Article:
4. Lay down the terms of reference — These need to be clearly understood and agreed to by all groups involved. What is the purpose of the policy? If it’s framed as an advertising issue, then industry expertise is needed. If it’s framed as a public health issue, then public health expertise is needed. Want to involve both sectors? Frame junk food marketing as an advertising issue addressing a public health need, and you legitimise the participation of the both types of experts. Beyond this, clear terms of reference will tell stakeholders exactly what’s on and off the table for negotiation. Taking bothpolar options off the table will level the playing field by making both coalitions move away from their entrenched positions.
  5. Don’t let the perfect be the enemy of the good — Ultimately, years spent perfecting underlying criteria might mean extra decades of junk food ads to kids. Sometimes getting a bronze medal is better than going home empty-handed. This may mean both sides need to give a little, and having a respected official in charge can help this process.
  6. Keep decision-making contained to the group — If you have to wait on anyone — from the board of some stakeholder group to the obscurely-related Ministry — get them involved instead. And there’s no point having a Ministry or group lead this collaborative effort if they can’t make final calls about junk food marketing. It just means one more link in the chain where ideas developed by the collaboration can get ‘transformed’ or downright lost.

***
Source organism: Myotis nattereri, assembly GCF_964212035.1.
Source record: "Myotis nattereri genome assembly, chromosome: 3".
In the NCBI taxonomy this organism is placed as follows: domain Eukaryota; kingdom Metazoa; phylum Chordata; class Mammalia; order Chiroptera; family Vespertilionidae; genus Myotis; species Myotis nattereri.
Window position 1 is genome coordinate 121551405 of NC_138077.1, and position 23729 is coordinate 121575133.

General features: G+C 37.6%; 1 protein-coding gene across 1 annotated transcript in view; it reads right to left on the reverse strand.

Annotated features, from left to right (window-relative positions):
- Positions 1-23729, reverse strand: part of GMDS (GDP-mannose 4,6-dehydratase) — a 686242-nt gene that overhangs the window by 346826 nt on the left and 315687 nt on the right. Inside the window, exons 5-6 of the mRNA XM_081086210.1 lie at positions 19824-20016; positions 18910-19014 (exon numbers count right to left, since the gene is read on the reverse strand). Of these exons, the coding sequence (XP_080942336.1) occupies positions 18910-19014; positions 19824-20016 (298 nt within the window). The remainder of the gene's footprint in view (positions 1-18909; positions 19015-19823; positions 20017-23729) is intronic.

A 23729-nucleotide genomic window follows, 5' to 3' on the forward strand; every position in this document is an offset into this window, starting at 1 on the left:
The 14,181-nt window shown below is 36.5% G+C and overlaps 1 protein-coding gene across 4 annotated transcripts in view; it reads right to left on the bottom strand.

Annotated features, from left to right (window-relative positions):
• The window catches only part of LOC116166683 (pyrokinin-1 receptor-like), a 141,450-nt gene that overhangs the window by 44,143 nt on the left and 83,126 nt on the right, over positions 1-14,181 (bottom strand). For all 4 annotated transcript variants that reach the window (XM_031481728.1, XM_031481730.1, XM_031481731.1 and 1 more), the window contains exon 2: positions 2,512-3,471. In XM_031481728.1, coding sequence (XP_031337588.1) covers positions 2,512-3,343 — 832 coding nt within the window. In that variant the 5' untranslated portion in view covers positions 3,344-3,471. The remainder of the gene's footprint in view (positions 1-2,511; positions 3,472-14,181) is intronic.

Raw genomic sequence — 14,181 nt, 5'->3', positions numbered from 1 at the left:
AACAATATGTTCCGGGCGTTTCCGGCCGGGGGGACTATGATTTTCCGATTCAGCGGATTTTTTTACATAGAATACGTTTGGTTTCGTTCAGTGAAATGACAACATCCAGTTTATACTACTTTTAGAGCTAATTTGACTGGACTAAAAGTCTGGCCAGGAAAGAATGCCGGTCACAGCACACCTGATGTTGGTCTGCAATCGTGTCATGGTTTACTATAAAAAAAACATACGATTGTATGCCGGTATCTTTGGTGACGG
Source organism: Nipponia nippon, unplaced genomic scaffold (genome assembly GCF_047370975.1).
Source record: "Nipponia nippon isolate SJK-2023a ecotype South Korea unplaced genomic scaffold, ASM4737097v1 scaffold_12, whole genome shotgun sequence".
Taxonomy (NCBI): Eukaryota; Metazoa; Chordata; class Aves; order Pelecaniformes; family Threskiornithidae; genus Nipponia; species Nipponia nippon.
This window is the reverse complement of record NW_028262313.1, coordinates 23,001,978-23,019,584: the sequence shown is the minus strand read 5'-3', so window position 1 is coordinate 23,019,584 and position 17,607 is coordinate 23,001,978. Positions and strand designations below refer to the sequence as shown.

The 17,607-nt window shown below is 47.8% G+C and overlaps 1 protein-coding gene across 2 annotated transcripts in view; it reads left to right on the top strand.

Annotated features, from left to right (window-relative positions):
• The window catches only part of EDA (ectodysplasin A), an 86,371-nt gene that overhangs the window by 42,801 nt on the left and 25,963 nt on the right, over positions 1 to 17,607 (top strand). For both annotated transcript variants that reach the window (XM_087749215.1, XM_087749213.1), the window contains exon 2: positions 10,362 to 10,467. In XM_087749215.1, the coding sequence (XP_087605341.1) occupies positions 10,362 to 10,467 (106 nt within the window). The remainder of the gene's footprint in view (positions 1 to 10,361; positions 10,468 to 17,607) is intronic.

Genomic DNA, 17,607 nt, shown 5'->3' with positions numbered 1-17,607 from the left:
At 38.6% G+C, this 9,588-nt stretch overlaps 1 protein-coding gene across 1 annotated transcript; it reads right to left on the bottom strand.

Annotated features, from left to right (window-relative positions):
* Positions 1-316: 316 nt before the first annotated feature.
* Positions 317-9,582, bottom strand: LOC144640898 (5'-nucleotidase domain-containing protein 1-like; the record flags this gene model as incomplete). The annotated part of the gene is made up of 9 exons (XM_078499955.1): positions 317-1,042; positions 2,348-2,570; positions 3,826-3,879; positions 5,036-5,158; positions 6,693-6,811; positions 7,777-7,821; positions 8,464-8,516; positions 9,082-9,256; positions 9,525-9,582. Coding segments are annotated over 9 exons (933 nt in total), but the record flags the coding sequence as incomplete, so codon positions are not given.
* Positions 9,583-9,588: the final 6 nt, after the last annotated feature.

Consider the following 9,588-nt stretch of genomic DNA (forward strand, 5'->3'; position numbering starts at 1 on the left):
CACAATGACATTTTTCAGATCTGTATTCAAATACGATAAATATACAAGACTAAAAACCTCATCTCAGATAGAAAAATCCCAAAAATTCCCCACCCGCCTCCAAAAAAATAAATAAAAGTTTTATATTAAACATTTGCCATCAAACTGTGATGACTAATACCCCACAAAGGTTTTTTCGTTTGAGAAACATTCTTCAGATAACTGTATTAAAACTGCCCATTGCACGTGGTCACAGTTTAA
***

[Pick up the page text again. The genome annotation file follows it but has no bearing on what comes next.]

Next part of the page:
Public health groups are making a case for restricting junk food marketing to children, the public are highly supportive of tighter restrictions and things are moving in this space internationally. It’s a good time to start doing something about this issue. Co-regulation may lead to a faster change and hence more effective public health outcomes. One co-regulatory approach is for the government to lead as a facilitator committed to getting an outcome, with both the food industry and public health groups stepping up to the plate, making compromises and agreeing on a feasible solution.

Acknowledgements: Aspects of this article have previously been printed on the Public Health Expert blog, and the author kindly thanks the blog’s owners for allowing this republish in the Briefing Papers.

Categories: Food, Health
Amanda Wood
About the author

Amanda Wood

PhD Candidate - University of Auckland
Amanda is a current PhD candidate in the Health Systems section of the University of Auckland. Her thesis explores the policy development process of food labelling regulations in several different countries. Her research is motivated by the drive to understand what factors influence policy-making and to explore how usable knowledge can be produced for stakeholders engaged in complex policy issues. Prior to her PhD, Amanda completed her undergraduate degree in the United States before coming to New Zealand on a Fulbright Scholarship to complete her Honours and MPH. She has recently blogged at Public Health Expert and Public Address.